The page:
After filling us in on the background, he launched into it: “One slow night, we were bored out of our minds, so we decided to drag this huge helium tank we kept in storage (for birthdays, parties, and to give to random children) into the back office and answer the phone with a high-pitched voice,” he says.

We should note at this point that you shouldn’t try this at home. Helium is an asphyxiant, and while it won’t immediately kill brain cells, it can cause long-term damage, particularly if you breathe it in several times in a row. With that disclaimer out of the way, we’ll let John continue.

“People would react as you’d guess, but by the time we spoke again, the helium was gone, thus leaving them wondering if they were going crazy—think of the Super Troopers movie and the ‘meow’ bit, I guess. That was a funny night.”

John added that he and his friend would regularly “back each other up so that one of us would be able to go swim in the indoor pool in-between calls from clients.” We’re just going to say it—we kind of want to work in a hotel now.

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He also told us a difficult-to-believe tale of a fellow bellboy who was just doing what he was told. His co-worker was charged with parking a guest’s Lincoln Navigator in the hotel parking lot.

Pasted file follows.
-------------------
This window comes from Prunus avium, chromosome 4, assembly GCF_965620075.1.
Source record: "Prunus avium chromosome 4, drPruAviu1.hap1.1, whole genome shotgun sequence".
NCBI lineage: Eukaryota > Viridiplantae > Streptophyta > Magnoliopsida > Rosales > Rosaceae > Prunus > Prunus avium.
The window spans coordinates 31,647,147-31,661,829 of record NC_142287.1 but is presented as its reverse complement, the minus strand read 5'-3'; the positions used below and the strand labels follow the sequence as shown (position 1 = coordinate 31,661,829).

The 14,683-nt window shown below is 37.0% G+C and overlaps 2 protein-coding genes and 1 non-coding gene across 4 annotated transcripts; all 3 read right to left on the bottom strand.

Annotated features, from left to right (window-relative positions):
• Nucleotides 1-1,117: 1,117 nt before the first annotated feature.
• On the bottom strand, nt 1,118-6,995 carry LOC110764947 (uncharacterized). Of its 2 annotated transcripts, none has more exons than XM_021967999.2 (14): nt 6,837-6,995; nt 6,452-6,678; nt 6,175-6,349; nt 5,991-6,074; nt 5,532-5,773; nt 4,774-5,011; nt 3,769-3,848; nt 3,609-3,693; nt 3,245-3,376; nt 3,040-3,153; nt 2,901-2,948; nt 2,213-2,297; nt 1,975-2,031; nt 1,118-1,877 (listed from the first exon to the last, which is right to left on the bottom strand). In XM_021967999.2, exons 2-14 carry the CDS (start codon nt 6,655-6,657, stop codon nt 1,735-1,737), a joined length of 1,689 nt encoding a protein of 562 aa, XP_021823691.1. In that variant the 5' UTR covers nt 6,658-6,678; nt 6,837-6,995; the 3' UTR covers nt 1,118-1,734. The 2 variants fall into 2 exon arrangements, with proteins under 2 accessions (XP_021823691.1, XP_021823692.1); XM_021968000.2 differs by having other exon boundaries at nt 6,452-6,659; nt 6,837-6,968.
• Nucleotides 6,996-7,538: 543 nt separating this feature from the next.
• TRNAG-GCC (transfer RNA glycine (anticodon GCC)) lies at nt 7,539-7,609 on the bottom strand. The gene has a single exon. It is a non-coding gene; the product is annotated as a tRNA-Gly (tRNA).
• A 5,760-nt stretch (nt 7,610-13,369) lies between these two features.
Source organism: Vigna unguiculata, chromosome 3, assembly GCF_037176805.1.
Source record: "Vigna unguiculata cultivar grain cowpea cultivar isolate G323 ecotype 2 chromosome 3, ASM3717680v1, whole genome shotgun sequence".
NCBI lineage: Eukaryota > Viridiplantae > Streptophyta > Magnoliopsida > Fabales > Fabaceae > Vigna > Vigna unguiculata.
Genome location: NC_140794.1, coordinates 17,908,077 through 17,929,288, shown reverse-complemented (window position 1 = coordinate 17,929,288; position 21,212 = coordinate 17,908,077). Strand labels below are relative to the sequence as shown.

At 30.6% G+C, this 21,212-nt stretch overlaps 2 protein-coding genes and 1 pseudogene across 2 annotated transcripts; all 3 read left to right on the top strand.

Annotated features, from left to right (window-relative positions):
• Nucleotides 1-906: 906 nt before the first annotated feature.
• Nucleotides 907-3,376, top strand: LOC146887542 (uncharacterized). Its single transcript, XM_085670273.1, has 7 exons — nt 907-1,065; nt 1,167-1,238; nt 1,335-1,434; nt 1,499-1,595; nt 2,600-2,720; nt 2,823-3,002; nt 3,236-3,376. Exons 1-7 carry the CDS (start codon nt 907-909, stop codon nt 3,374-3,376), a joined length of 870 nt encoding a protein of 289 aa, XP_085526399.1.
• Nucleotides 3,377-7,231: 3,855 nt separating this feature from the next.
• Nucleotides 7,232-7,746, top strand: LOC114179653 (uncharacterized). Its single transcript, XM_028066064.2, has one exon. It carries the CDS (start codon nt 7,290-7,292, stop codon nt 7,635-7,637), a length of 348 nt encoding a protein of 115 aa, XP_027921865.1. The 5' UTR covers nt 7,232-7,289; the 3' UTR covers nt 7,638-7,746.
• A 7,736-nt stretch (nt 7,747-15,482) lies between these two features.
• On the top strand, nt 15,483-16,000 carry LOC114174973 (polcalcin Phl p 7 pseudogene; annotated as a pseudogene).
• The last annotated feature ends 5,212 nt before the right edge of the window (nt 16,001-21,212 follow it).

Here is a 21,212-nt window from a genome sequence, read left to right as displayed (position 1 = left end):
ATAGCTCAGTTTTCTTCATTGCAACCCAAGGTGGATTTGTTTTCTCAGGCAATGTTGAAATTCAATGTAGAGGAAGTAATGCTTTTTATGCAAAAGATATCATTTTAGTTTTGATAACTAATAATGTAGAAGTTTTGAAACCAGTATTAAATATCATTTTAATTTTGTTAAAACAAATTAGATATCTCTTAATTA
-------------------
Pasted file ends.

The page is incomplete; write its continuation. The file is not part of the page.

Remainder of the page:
“He insisted that he would have to use the outdoor parking because the car was too tall to fit in the indoor garage’s entrance,” John says.

Unfortunately, the manager was having none of it. As John tells it, “The Manager told him to shut up and to do as he was told. Bellboy says ‘Okay’ and really came in fast into the underground garage.” According to John, when it was all said and done, “basically, he made a convertible out of the client’s Navigator, and the hotel had to pay for the damages.”

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While it’s entirely possible that John did a bit of embellishing, plenty of the hotel workers we talked to had strange, interesting, and oftentimes funny tales of their time working in hotels.

Darius, a front desk attendant tells us, “There’s always stories that the guests don’t hear about—especially the stories about the guests themselves.”